• All juices
• All breads (including bagels)
• All wines and hard alcohol which can be used for social drinking

The following products MUST HAVE a hechsher (when there is a question as to whether the hechsher is acceptable or not, please consult the rabbi).

• Non-dairy creamer
• Hallah for Hamotzi
• Grape juice and Wine for Kiddush
• Powdered drink mixes
• Processed foods (e.g. baked goods, pretzels, candy, crackers, salad dressing, etc.)

Any prepared or processed foods that are not listed should be brought to the rabbi for approval.

Reheating Food on Shabbat

It is forbidden to COOK FOOD on Shabbat. However, if food is already cooked, it is permissible to reheat such food. Food can be placed and warmed in the oven on Shabbat. The oven temperature is not to exceed 180F degrees. If it does, that constitutes re-cooking, which is forbidden on Shabbat.

Kosher Caterers

Please contact the synagogue office for a list of preferred and approved caterers (Meat and Dairy options are available.)

Passover

The kitchen will be kashered for the holiday. Only Passover hechshered food products are allowed in the synagogue during this time with the exception of unopened dairy products and fresh fruit and vegetables, eggs, fish, coffee and tea. Fruits and vegetables must be cut and prepared in the kitchen. With rabbinic supervision, unopened dairy products may be brought into the synagogue kitchen, but they must all be purchased BEFORE PASSOVER BEGINS or they must be hechshered for Pesach. NO FOOD is permitted in the building from any home (congregant or non congregant) during the holiday of Passover.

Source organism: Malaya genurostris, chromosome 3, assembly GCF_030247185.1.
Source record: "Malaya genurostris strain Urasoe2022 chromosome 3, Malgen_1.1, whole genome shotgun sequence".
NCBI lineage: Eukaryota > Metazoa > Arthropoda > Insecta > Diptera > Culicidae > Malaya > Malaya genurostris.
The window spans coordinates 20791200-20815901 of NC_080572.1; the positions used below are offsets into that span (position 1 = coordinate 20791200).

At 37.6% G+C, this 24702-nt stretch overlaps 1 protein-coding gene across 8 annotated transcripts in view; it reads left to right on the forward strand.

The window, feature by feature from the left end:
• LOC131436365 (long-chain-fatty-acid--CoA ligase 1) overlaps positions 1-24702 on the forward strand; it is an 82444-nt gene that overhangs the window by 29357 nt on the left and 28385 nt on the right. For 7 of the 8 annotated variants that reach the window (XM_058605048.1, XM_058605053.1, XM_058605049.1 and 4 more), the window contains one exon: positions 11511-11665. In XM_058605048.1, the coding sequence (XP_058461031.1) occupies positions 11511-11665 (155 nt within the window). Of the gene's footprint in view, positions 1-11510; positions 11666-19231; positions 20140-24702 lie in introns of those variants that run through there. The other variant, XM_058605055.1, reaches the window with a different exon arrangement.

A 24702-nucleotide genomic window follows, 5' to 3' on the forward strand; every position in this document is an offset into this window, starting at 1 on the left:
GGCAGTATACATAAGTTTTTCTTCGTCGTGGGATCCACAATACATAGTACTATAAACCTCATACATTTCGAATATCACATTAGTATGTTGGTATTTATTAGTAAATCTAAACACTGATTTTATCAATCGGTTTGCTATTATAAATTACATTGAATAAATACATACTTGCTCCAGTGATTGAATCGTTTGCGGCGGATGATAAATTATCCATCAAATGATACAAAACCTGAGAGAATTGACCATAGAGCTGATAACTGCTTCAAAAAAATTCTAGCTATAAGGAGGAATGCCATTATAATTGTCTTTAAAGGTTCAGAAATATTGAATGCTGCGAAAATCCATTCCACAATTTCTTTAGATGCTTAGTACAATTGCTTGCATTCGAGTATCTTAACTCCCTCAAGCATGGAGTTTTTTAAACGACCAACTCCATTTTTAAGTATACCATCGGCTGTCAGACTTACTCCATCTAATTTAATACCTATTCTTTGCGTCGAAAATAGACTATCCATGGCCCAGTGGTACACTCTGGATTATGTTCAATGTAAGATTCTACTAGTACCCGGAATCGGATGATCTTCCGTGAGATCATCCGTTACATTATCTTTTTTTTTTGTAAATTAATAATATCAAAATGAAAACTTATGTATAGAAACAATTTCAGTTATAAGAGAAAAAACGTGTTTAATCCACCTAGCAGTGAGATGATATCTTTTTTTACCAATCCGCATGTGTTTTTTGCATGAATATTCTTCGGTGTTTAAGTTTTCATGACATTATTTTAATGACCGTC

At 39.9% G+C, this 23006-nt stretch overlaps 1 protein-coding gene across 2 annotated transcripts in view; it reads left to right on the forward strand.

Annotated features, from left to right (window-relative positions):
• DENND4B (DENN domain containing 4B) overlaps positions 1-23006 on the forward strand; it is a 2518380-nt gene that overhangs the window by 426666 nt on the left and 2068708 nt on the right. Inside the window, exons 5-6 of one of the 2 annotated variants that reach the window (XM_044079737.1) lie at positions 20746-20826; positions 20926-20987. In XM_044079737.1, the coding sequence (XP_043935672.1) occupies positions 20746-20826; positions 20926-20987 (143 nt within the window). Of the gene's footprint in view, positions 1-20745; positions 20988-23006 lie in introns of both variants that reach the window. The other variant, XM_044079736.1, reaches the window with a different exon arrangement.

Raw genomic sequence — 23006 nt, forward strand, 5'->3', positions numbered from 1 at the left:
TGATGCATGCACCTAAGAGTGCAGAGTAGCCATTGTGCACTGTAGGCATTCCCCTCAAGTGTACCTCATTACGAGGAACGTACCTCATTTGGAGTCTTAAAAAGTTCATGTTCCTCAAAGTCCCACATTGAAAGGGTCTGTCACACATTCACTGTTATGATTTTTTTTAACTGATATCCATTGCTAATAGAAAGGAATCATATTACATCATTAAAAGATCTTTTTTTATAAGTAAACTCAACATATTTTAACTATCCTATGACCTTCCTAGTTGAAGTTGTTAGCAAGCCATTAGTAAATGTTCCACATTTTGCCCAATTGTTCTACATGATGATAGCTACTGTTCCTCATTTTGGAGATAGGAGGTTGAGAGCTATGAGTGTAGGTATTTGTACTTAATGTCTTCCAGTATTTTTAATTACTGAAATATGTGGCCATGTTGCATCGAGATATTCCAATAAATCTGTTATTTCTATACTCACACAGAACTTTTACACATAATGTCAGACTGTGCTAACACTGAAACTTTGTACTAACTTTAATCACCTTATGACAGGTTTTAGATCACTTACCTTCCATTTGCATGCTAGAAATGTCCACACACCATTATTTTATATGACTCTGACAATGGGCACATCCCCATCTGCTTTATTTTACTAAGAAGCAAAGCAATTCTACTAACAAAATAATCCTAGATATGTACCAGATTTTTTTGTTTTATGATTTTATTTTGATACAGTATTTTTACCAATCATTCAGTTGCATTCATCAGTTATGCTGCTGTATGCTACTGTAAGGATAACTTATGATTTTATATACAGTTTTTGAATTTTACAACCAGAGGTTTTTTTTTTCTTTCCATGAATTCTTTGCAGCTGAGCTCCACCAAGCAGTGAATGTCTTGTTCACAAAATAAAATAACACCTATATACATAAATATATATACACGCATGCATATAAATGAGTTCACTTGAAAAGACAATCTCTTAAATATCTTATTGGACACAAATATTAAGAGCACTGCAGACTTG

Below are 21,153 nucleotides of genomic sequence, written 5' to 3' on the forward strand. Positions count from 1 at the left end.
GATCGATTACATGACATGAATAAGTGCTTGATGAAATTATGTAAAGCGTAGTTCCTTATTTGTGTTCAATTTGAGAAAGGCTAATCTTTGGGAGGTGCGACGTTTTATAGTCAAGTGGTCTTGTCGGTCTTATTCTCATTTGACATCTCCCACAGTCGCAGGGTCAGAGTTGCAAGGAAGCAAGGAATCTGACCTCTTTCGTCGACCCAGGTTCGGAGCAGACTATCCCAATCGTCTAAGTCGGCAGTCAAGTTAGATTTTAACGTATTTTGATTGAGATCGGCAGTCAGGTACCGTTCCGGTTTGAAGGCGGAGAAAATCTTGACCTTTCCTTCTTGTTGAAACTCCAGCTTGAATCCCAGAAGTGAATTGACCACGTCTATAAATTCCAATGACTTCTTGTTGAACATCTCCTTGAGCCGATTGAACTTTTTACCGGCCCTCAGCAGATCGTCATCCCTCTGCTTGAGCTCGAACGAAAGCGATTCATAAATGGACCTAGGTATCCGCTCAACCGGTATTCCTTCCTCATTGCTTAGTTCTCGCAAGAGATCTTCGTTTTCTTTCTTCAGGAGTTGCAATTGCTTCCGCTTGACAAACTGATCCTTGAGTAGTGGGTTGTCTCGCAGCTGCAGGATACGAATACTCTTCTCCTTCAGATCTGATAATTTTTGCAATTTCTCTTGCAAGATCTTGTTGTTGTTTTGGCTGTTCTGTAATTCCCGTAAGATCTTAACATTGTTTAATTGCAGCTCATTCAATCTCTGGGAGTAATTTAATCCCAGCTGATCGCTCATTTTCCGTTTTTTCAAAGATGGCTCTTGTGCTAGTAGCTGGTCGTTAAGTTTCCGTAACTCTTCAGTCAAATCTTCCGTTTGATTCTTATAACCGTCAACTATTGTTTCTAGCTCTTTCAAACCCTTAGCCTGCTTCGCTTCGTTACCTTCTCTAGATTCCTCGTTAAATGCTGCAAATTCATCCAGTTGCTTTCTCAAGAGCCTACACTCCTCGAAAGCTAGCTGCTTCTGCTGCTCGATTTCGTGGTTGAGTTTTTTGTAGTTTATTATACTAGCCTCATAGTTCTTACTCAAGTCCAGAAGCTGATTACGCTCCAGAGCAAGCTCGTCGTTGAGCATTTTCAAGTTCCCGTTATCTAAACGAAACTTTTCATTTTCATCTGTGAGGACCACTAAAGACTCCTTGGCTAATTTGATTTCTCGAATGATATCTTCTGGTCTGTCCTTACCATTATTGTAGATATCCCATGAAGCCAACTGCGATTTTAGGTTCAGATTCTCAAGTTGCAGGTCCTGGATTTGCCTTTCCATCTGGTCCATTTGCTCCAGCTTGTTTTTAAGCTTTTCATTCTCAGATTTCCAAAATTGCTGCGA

Kashrut Guidelines for Events Held Outside the Synagogue

This applies to all auxiliary organizations affiliated with Congregation Or Tzion.

  • Non-kosher home – The event must be dairy, vegetarian OR must be catered by an approved kosher caterer listed above or another caterer may be used subject to the rabbi’s approval.
  • Kosher home – subject to the rabbi’s approval, the event can be meat, dairy, vegetarian OR catered by an approved kosher caterer listed above or another caterer may be used subject to the rabbi’s approval.
  • Restaurant – All food eaten must be either dairy or vegetarian. Meat may be purchased and eaten in Kosher Restaurants only that have a Te’udah (A Kosher Certificate on Premises).
  • Public places (i.e. baseball game) – If Kosher food is available for purchase, this is acceptable. If it is not, Congregation Or Tzion members will be asked to purchase and eat only dairy and vegetarian options.

Any further questions not answered within this document should be brought to the rabbi for further exploration and resolution.

 

Wed, August 23 2017 1 Elul 5777